France Places to go

Chasing the Tour de France

paris campsitesShauna Reid and her husband Gareth are avid fans of the Tour de France. Last summer, they travelled to Paris to catch the end of the race – a thrilling sprint around the Champs-Élysées.

Here, Shauna tells us about the experience.

I became a Tour de France addict by accident. Eight years ago I was flicking through channels and stumbled across the Tour highlights show. It was a strange new world full of jargon: pelotons, yellow jerseys, sprints, breakaways… what was going on?

But after much Googling and a copy of ‘Tour de France for Dummies’ I was obsessed. The Tour is a compelling event – three exciting weeks of speed, suffering, crashes, gigantic mountains, Lycra-clad blokes with skinny arms and of course, stunning French countryside.

tour de franceEvery year my husband and I would watch the final stage on the Champs-Élysées from the couch and vow to go watch in person next time. After all, it is only an hour on the plane from Edinburgh, and there are two Canvas campsites close to Paris.

We’d be crazy not to!” I’d say.

Then we’d promptly forget all about it, until we had the very same conversation the following year.

I finally took action after the 2011 tour, when my fellow Australian Cadel Evans took overall victory and Mark Cavendish won the green sprinter’s jersey. I wanted to be in that cheering crowd! I booked flights as soon as they came on sale.

As luck would have it, 2012 turned out to be an incredible year for Britain. Bradley Wiggins took the yellow jersey on Day 7 and held it all the way to Paris. Fellow Brits Chris Froome, David Millar and Mark Cavendish won stages too. By time we boarded our flight, Britain was in the throes of Wiggomania. I couldn’t believe we’d get to witness a historic first British victory!

But first there was a bonus day of action. On Saturday we took a train to Chartres, an hour from Paris. As well as being home to the famous Gothic cathedral it was host to the time trial, the penultimate Tour stage. A time trial is a great value day for a cycling nerds – you get to see every single rider individually over the course of a couple of hours, for free!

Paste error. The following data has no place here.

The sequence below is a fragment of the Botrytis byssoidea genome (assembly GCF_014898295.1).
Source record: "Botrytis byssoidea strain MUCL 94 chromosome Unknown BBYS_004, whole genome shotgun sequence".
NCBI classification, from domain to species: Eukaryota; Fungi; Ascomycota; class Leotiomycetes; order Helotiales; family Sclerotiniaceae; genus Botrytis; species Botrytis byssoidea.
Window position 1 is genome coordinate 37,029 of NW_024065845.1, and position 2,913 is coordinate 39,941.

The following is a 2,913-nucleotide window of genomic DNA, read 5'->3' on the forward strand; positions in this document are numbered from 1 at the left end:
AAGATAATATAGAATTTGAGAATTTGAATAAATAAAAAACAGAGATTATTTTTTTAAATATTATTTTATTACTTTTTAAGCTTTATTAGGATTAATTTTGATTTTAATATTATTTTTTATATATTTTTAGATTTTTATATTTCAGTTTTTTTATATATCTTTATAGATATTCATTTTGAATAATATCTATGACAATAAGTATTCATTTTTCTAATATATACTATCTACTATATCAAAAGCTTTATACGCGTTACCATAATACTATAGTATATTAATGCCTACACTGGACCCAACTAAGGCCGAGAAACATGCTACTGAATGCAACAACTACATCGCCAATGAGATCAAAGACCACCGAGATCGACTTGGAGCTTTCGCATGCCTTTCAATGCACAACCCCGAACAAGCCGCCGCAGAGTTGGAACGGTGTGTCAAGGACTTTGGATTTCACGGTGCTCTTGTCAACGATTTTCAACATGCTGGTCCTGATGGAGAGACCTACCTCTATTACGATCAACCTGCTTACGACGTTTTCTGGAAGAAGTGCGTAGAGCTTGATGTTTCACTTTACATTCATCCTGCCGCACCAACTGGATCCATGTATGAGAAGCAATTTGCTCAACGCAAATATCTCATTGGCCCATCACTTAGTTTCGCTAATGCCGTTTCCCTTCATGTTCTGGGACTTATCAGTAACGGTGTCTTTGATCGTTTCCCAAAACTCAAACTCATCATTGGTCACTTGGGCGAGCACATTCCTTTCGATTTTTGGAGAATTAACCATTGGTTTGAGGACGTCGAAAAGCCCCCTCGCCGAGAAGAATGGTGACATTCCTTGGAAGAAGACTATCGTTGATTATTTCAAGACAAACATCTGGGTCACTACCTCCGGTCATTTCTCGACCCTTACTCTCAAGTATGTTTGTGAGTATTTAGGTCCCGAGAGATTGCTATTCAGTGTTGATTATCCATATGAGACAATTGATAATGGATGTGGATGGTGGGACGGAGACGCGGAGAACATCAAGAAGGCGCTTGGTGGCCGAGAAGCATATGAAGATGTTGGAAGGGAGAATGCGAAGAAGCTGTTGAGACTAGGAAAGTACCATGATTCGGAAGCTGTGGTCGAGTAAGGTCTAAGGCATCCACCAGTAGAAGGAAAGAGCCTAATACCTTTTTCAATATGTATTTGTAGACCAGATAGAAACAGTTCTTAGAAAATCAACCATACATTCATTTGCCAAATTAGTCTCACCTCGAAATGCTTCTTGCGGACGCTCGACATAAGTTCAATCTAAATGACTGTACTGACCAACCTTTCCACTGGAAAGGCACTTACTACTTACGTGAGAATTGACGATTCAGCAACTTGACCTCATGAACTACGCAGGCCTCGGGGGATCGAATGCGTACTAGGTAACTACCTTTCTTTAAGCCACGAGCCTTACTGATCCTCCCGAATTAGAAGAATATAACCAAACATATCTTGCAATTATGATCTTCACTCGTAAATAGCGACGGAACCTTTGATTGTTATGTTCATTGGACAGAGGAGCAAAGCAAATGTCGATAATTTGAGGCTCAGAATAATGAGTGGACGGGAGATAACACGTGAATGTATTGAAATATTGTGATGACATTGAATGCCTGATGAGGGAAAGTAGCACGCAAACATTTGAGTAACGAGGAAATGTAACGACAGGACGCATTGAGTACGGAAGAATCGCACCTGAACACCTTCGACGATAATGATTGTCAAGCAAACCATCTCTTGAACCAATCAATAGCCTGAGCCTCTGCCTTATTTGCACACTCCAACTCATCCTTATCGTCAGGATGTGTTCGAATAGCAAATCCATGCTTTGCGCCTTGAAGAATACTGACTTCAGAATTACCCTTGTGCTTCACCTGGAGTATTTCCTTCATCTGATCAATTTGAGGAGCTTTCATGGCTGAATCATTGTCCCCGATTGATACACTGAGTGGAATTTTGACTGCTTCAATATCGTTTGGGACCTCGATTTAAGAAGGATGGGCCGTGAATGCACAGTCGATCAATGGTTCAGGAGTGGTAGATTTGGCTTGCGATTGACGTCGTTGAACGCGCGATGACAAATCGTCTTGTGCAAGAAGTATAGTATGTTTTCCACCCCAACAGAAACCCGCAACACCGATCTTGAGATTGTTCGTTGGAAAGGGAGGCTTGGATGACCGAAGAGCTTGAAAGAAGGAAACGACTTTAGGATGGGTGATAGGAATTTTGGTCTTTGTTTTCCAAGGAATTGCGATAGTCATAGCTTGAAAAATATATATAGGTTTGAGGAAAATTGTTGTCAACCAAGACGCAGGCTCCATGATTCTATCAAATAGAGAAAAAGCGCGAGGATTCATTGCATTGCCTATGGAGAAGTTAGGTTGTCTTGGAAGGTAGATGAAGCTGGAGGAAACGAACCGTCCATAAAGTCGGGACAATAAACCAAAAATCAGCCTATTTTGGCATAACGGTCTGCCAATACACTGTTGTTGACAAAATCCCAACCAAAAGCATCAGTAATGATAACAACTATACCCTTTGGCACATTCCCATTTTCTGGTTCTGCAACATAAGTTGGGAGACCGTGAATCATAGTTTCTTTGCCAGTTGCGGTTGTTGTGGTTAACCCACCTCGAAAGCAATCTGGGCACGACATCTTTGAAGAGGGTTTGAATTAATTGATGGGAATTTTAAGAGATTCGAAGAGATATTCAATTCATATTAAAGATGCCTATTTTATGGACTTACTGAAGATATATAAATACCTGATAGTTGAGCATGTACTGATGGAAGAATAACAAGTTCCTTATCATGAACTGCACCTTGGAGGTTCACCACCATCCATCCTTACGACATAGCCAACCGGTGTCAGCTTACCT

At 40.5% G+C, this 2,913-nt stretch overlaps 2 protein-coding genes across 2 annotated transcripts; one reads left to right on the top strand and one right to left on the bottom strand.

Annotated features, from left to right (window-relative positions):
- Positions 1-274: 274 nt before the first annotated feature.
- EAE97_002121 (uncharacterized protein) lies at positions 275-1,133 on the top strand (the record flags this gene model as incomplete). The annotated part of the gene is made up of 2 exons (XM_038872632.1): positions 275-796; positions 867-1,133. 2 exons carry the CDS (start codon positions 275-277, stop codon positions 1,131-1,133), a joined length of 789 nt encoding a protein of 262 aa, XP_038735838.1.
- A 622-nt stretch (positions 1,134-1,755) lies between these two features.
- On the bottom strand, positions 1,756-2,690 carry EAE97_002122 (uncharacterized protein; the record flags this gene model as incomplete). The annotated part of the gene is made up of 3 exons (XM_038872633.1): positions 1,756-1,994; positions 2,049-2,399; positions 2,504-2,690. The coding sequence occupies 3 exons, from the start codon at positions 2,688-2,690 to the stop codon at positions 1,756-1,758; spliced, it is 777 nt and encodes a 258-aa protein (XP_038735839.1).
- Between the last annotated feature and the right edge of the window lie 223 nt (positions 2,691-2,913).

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But once there isnt any other place to go..

by pbr_guy

Seriously, I see your argument, but as far as the bay area goes, there's Richmond, Hunter's point, and parts of Oakland. That's it. After that, there are no more places for lower income families to go. For many, moving is simply too expensive. France had the exact same thing happen.. An almost 100% gentrification of most of their metropolitan areas and very few lower income areas. As a result.. well we all saw what happened there. Maybe they'll move like you say, but to me, I still cant help but feel that it's sort of wrong to continually take advantage of people with low incomes.

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FAQ

yupgigirl
Best Travel Guide to Paris? (or even France, in general)?

I went to Paris last year and used the DK Eyewitness Travel Guide but was wondering if there's a more detailed one available, it's great for a short trip but I'm looking for one where I could plan a couple months for. Any good suggestions for travel guides??

The Dorling Kindersley Eyewitness Guides have always been best for me for detail and practical information- I would recommend the DK France guide and the Frommer's France guide and Best Loved Driving Tours of France. I have found Frommer's in general has the best restaurant information, but I have been often been confused/lost by their street maps- DK's are easier for me to follow. Frommer's does have interesting historical information that I haven't found in other guides. The only advantage of the other guides I've read are that they contain actual admission prices (at the time of…

saintee
Travel to WW1/WW2 Battlefield sites....?

Has anyone travelled privately and used local guides to visit these sites? Planning to travel in small family group, 3 males, and wonder if anyone can give advice, contacts etc.

Get a car, a cross channel ticket, a map and a good guide book..thats what ive done in the past..Ive done the beaches of Normandy, The Dams of dambusting fame, Auschwitz , the channel islands , Colditz , the Ardene and whats left of the Somme...The best bit of advice i can give you, especially in France, is to talk to the locals..Most are only to happy to point you in the right direction and you will uncover things and stories(sometimes eyewitness accounts) that the books dont cover..Its amazing what you can discover just by accessing local knowledge

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